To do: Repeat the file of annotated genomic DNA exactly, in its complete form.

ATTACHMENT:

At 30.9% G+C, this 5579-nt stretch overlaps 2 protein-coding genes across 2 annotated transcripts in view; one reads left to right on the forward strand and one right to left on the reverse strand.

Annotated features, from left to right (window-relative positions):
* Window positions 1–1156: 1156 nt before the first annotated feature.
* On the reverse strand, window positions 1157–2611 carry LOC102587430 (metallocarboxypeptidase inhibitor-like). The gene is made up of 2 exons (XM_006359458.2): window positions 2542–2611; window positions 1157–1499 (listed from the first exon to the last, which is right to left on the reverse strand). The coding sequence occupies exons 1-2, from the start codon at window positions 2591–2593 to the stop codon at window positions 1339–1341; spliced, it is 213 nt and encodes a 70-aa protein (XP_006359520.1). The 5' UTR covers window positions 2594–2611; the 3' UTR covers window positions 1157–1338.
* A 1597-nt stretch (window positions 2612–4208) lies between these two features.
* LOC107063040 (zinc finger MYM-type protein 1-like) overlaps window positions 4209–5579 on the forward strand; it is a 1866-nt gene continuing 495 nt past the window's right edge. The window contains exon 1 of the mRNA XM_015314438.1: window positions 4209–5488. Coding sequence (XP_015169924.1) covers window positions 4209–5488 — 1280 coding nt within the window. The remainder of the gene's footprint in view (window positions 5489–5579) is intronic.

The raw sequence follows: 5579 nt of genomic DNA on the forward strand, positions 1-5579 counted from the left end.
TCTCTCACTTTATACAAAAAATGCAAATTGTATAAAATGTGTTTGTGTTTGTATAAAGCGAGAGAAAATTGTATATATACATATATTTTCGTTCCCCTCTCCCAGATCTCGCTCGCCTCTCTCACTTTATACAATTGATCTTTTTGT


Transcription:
At 30.9% G+C, this 5579-nt stretch overlaps 2 protein-coding genes across 2 annotated transcripts in view; one reads left to right on the forward strand and one right to left on the reverse strand.

Annotated features, from left to right (window-relative positions):
* Window positions 1–1156: 1156 nt before the first annotated feature.
* On the reverse strand, window positions 1157–2611 carry LOC102587430 (metallocarboxypeptidase inhibitor-like). The gene is made up of 2 exons (XM_006359458.2): window positions 2542–2611; window positions 1157–1499 (listed from the first exon to the last, which is right to left on the reverse strand). The coding sequence occupies exons 1-2, from the start codon at window positions 2591–2593 to the stop codon at window positions 1339–1341; spliced, it is 213 nt and encodes a 70-aa protein (XP_006359520.1). The 5' UTR covers window positions 2594–2611; the 3' UTR covers window positions 1157–1338.
* A 1597-nt stretch (window positions 2612–4208) lies between these two features.
* LOC107063040 (zinc finger MYM-type protein 1-like) overlaps window positions 4209–5579 on the forward strand; it is a 1866-nt gene continuing 495 nt past the window's right edge. The window contains exon 1 of the mRNA XM_015314438.1: window positions 4209–5488. Coding sequence (XP_015169924.1) covers window positions 4209–5488 — 1280 coding nt within the window. The remainder of the gene's footprint in view (window positions 5489–5579) is intronic.

The raw sequence follows: 5579 nt of genomic DNA on the forward strand, positions 1-5579 counted from the left end.
TCTCTCACTTTATACAAAAAATGCAAATTGTATAAAATGTGTTTGTGTTTGTATAAAGCGAGAGAAAATTGTATATATACATATATTTTCGTTCCCCTCTCCCAGATCTCGCTCGCCTCTCTCACTTTATACAATTGATCTTTTTGT